A 57-year-old woman consulted a physician with a chief complaint of abdominal pain and a history of gallstones, renal pelvic stones, and chronic renal failure. An 18F-fluorodeoxyglucose-positron emission tomography revealed a large tumor in the descending colon with extensive thoracoabdominal wall involvement including the ribs and diaphragm with no distant metastases. The patient was treated with antibacterial agents, but the inflammation did not improve. She was subsequently referred to our hospital. The tumor had perforated the abdominal wall and formed an abscess; therefore, emergency surgery was performed. An abdominal wall incision was made to drain the abscess, and laparoscopic colostomy of the transverse colon was performed. Histopathological examination of biopsy specimens from the tumor revealed well-differentiated and moderately differentiated tubular adenocarcinomas. In addition to primary colon cancer, disseminated lesions from primary pancreatic cancer, gynecology-related adenocarcinoma, and peritoneal cancer were considered as differential diagnoses. The positive expression of both CDX2 and CK20 was confirmed using immunohistochemistry. The patient was subsequently diagnosed with descending colon cancer, cT4b (diaphragm, ribs, abdominal wall muscles, and Gerota’s fascia) N1 M0 cStage IIIc. Genetic examination revealed MSI-high, Kras mutation (F12G), and wild-type BRAF. After the inflammation had resolved, chemotherapy was started to shrink the tumor (Fig. 1a). The creatinine clearance rate on admission was 19.5 mL/min. Due to renal dysfunction, an irinotecan-based regimen (FOLFIRI: irinotecan and 5FU were reduced in one step) instead of an oxaliplatin-based one was selected. After chemotherapy, the creatinine clearance remained at approximately 30 mL/min and did not interfere with the continuation of chemotherapy. However, the tumor grew rapidly after FOLFIRI therapy (Fig. 1b). As a second-line treatment, nivolumab (240 mg) and ipilimumab (1 mg/kg) combination therapy was started. This combination therapy was administered once every 3 weeks. After four cycles of combined therapy, the patient was administered nivolumab (240 mg) alone, according to the optimal clinical use guidelines based on the results of clinical trials. (Fig. 1c). Sufficient tumor shrinkage was observed, and new lesions were not detected after five cycles of nivolumab monotherapy (ycT4b [diaphragm, ribs, abdominal wall muscles, Gerota’s fascia] N0M0 ycStage IIc). An abdominal wall defect associated with tumor resection was deemed tolerable; therefore, radical surgery was performed. After closing the colostomy, the intraperitoneal cavity was laparoscopically observed. Disseminated or metastatic lesions were not observed in the abdominal cavity. The omental bursa was resected, and we confirmed that the tumor had not invaded the spleen or the pancreas. The mesentery of the transverse colon was isolated from the inferior border of the pancreas. The mesocolon and retroperitoneum were dissected from the dorsal side of the inferior mesenteric vein. The left colonic artery, descending mesentery, and descending colon were then dissected. We planned to resect part of the abdominal wall, diaphragm, ribs, and Gerota’s fascia, which had been invaded by the tumor in preoperative treatment, along with the primary tumor. The extent of tumor invasion was confirmed by tissue firmness under laparoscopy, and the abdominal wall was dissected outside the tumor-infiltrated tissue. The dorsal side of the tumor was resected along with perirenal adipose tissues (Fig. 2a). The transversus abdominis muscle was dissected from the abdominal cavity into the external oblique muscle (Fig. 2b). The surgical margins were examined by a pathologist and confirmed to be free from malignant cells intraoperatively. The extent of dissection was confirmed using a needle and was marked on the skin. The skin and ribs were incised, including the fistula, and the abdominal subcutaneous tissue, thoracic wall, and ribs were resected in conjunction with the tumor (Fig. 2c). Intestinal anastomosis was then performed. Preoperative treatment reduced the size of the tumor, thus reducing the extent of resection and the abdominal wall defect. The abdominal wall defect was repaired using a fascia lata-free flap (Fig. 2d) and direct suturing of the skin and diaphragm was performed. Pathological examination revealed mucus components and fibrous tissue in the area where the tumor was thought to have existed, but no malignant cells were found, indicating that a pathological complete response (pCR) had been achieved (Fig. 3). The patient was discharged on postoperative day 14. The patient had a good postoperative course and returned to work after being discharged. Postoperative adjuvant chemotherapy was not administered. No recurrence was observed 6 months postoperatively.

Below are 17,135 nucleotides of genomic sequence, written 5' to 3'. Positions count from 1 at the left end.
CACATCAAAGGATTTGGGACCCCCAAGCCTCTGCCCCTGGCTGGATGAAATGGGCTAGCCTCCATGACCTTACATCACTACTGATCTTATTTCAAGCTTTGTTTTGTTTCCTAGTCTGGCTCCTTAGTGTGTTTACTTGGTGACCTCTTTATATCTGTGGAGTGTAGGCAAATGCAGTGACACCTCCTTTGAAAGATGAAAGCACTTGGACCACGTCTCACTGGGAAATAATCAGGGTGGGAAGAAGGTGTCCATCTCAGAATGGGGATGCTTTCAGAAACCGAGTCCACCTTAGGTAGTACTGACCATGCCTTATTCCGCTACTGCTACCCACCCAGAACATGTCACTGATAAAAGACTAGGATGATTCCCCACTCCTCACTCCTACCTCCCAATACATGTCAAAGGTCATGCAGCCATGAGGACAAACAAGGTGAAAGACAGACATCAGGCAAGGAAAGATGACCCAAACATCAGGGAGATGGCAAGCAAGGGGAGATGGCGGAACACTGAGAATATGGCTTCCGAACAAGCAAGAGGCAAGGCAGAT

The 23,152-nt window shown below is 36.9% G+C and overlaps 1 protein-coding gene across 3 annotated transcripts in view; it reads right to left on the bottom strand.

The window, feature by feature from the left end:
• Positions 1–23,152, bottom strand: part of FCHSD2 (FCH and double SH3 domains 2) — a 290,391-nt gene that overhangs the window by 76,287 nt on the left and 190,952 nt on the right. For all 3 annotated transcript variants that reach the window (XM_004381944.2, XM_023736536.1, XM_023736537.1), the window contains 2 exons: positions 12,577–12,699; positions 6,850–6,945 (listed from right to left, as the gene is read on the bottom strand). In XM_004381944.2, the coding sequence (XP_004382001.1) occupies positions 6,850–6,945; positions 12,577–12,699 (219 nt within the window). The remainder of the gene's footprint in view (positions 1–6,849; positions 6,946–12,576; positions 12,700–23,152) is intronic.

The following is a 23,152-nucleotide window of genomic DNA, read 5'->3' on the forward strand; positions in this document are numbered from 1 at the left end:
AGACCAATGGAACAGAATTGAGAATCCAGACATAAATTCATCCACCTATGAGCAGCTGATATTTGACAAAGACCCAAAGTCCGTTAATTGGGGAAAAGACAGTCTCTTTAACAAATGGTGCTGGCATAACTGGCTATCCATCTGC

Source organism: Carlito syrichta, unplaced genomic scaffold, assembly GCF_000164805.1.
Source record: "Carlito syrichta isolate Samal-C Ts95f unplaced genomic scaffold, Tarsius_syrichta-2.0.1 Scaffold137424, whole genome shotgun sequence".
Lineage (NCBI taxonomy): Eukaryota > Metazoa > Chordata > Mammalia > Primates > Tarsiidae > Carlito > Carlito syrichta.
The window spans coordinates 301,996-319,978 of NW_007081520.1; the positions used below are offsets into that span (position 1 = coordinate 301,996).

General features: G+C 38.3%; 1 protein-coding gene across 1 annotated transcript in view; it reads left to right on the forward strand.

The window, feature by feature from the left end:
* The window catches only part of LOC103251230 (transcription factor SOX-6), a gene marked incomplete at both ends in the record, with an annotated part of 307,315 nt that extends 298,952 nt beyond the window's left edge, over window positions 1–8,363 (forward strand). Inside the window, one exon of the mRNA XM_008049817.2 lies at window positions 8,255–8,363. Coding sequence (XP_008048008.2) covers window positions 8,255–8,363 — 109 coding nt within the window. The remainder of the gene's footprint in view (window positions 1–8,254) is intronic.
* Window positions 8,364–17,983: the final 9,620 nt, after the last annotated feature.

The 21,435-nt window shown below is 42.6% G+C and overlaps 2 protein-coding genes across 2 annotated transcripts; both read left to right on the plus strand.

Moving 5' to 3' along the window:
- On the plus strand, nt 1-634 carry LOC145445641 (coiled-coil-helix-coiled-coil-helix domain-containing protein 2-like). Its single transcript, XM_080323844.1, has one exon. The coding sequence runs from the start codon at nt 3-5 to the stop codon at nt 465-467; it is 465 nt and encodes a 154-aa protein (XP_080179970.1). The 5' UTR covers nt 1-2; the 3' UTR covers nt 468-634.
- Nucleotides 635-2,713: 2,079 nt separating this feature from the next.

Fig. 1
figure 1

Computed tomography and pictures of the tumor according to the course of anticancer therapy. a Before treatment. b After two cycles of FOLFIRI therapy. c After four cycles of nivolumab and ipilimumab combination therapy and five cycles of nivolumab monotherapy

Fig. 2
figure 2

Laparoscopic tumor resection and surgical repair of the thoracic and abdominal wall defect using a fascia lata-free flap. a Perirenal adipose tissue dissection. b Dissection of the abdominal wall. c Tumor removal from the body surface. d A fascia lata-free flap repair

Fig. 3
figure 3

a Resected specimen. b Pathological findings. Mucus components and fibrous tissue were found in the area where the tumor was thought to have existed, but no malignant cells were found